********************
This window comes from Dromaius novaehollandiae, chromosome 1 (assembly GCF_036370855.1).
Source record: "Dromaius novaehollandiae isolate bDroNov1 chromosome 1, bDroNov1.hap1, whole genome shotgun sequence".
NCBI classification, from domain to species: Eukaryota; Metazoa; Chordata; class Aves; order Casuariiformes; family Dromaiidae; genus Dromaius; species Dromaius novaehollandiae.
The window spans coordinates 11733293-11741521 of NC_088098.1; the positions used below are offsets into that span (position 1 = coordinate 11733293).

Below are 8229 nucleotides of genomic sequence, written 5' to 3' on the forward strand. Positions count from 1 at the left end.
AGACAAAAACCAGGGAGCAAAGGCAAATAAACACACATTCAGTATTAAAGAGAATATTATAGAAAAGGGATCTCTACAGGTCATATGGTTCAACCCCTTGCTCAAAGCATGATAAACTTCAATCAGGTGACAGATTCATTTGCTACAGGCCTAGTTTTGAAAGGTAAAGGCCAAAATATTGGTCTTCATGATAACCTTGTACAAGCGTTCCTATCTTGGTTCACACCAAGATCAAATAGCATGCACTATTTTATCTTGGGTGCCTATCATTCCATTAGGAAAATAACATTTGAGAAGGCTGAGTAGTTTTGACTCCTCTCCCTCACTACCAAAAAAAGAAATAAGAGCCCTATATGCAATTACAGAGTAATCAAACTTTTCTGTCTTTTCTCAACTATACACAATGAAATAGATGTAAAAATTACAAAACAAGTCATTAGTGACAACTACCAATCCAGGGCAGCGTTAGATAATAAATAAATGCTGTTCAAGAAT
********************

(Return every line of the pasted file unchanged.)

This window comes from Dromaius novaehollandiae, chromosome 1 (assembly GCF_036370855.1).
Source record: "Dromaius novaehollandiae isolate bDroNov1 chromosome 1, bDroNov1.hap1, whole genome shotgun sequence".
NCBI classification, from domain to species: Eukaryota; Metazoa; Chordata; class Aves; order Casuariiformes; family Dromaiidae; genus Dromaius; species Dromaius novaehollandiae.
The window spans coordinates 11733293-11741521 of NC_088098.1; the positions used below are offsets into that span (position 1 = coordinate 11733293).

Below are 8229 nucleotides of genomic sequence, written 5' to 3' on the forward strand. Positions count from 1 at the left end.
AGACAAAAACCAGGGAGCAAAGGCAAATAAACACACATTCAGTATTAAAGAGAATATTATAGAAAAGGGATCTCTACAGGTCATATGGTTCAACCCCTTGCTCAAAGCATGATAAACTTCAATCAGGTGACAGATTCATTTGCTACAGGCCTAGTTTTGAAAGGTAAAGGCCAAAATATTGGTCTTCATGATAACCTTGTACAAGCGTTCCTATCTTGGTTCACACCAAGATCAAATAGCATGCACTATTTTATCTTGGGTGCCTATCATTCCATTAGGAAAATAACATTTGAGAAGGCTGAGTAGTTTTGACTCCTCTCCCTCACTACCAAAAAAAGAAATAAGAGCCCTATATGCAATTACAGAGTAATCAAACTTTTCTGTCTTTTCTCAACTATACACAATGAAATAGATGTAAAAATTACAAAACAAGTCATTAGTGACAACTACCAATCCAGGGCAGCGTTAGATAATAAATAAATGCTGTTCAAGAAT